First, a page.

Connacht SFC semi-final: Leitrim 0-10 Roscommon 0-24
No surprises in Carrick-on-Shannon on Saturday evening as Roscommon racked up an impressive 24 points en route to a comfortable win over Leitrim. Kevin McStay’s side have their sights firmly set on a second successive Connacht title and a chance to prove themselves in the Super 8s, so this game was a mere road bump on that track (they have been blessed with one of the easiest routes possible to the last eight). Leitrim will be disappointed that they were swept aside so easily, but they’ll be fodder in the second round of the qualifiers.
Last Seven Days
- The fallout from Tyrone’s Ulster Championship loss continues, and there is the potential for a clear divide within the county with some former players lambasting Mickey Harte’s tactics. Here, Philip Jordan speaks out against fellow clubman Sean Cavanagh via RTÉ
- Westmeath’s preparations for their game against Laois weren’t helped by the late withdrawal from the squad by captain James Dolan, who is off to the USA via SportsJOE.ie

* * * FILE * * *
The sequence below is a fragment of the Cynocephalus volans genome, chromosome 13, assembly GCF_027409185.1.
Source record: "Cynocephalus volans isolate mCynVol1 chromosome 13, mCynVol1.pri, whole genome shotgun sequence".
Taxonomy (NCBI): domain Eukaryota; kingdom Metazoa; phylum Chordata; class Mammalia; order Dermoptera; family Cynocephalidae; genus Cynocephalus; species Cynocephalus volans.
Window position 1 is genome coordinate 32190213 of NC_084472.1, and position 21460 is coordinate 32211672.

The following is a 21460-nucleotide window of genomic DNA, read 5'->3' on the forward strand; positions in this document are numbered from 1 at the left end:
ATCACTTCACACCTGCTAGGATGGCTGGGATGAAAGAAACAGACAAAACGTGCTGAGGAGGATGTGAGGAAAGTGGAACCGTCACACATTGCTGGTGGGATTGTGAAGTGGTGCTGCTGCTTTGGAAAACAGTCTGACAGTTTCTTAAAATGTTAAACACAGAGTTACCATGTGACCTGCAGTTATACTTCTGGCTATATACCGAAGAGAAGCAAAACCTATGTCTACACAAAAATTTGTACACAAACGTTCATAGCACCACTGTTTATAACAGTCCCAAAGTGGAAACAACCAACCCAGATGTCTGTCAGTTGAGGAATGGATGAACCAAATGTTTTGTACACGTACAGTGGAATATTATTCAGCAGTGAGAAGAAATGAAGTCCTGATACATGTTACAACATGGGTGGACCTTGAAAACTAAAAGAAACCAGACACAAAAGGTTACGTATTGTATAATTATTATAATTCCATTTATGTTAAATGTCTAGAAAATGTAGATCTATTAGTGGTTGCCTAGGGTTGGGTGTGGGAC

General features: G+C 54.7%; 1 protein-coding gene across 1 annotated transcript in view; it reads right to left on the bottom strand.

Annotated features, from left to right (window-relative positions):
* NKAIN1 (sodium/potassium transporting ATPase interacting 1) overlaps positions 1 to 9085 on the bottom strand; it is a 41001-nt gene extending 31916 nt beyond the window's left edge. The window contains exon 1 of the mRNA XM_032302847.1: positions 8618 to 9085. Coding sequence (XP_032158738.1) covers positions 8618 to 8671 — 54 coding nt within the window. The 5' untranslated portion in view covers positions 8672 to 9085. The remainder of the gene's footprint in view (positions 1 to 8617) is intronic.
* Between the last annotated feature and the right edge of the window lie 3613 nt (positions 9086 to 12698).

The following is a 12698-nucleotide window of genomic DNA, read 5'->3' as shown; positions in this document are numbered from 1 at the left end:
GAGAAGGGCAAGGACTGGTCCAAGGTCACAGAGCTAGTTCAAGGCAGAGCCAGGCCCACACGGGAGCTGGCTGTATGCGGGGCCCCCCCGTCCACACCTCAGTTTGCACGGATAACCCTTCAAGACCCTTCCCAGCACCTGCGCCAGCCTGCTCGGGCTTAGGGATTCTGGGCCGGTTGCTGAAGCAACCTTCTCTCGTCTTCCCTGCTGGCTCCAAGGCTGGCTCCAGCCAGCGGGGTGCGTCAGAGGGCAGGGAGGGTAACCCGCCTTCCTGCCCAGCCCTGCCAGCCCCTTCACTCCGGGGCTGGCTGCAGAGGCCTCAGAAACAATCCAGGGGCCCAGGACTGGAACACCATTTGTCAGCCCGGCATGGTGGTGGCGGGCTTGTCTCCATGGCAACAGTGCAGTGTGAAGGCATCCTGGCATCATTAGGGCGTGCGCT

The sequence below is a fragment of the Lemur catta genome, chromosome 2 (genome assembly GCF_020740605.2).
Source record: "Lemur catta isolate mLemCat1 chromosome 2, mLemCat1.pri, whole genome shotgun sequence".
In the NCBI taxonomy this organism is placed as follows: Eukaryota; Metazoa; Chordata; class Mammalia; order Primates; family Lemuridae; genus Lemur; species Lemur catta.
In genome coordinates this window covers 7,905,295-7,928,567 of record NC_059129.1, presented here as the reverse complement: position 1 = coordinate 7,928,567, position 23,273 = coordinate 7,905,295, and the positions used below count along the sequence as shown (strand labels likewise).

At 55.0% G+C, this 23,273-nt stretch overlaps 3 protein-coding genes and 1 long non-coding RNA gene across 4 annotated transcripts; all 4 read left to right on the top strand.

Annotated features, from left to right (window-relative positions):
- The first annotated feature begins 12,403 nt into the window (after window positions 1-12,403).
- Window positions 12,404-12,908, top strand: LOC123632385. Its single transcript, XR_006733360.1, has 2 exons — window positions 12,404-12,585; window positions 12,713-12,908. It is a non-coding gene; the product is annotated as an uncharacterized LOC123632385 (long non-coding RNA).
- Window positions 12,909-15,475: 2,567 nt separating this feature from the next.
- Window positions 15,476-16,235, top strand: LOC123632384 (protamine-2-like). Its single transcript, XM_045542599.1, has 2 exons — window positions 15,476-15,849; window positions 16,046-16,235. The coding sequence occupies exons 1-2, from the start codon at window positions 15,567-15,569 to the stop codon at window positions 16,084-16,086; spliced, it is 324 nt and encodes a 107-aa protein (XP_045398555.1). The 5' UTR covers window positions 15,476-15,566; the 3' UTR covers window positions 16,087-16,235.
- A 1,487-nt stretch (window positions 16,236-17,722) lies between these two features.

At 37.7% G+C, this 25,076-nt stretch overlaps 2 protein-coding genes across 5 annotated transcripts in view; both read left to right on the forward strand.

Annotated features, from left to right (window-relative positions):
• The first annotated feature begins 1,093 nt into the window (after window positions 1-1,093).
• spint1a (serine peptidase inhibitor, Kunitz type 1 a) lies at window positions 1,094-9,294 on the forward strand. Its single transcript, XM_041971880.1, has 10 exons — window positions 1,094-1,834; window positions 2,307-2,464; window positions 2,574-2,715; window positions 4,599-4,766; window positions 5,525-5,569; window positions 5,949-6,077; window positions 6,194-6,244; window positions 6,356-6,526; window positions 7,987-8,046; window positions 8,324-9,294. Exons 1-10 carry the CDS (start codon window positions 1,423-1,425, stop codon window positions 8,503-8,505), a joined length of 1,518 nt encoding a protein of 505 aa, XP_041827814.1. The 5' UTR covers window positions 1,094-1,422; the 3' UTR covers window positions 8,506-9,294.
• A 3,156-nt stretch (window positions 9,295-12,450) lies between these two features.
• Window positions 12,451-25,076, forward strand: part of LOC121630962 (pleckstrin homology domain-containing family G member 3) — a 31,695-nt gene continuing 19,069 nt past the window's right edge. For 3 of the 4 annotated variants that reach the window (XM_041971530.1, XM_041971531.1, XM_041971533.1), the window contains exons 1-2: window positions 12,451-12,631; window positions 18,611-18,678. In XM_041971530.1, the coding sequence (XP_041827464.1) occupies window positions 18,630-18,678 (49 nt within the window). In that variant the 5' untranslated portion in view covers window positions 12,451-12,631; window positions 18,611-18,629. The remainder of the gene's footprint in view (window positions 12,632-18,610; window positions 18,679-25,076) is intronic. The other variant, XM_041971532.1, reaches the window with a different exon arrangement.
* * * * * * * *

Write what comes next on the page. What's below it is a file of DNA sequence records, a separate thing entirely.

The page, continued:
- Ahead of Longford’s famous win over Meath yesterday, came a feature on their most recent Leinster title: in 1968 via RTÉ.ie
- Monaghan appear to be on the verge of real success on the national stage, but former Kerry captain Darragh Ó Sé urges caution, claiming a daunting series of Super 8 games might derail the Farneymen’s chances of success via Darragh Ó Sé in The Irish Times
- A lot of talk last week regarding the greatest Gaelic football points of all time. The following piece from Derry GAA does a lovely job of collating the greatest points in the Oak Leaf county’s history. If you need a tonic after yesterday, sit back and enjoy the good times via DerryGAA.ie
Storylines for the Week Ahead
- How good are this Carlow team?
- Further calls for a second-tier Championship following Dublin’s dismantling of lowly Wicklow.
- The rejection of a second-tier Championship following upset victories for Longford and Carlow. (The GAA is a fickle place at times!)
- Are Cork back? (Back to where?)
- How Kerry are shaping up, ahead of their Championship opener against Clare in Killarney.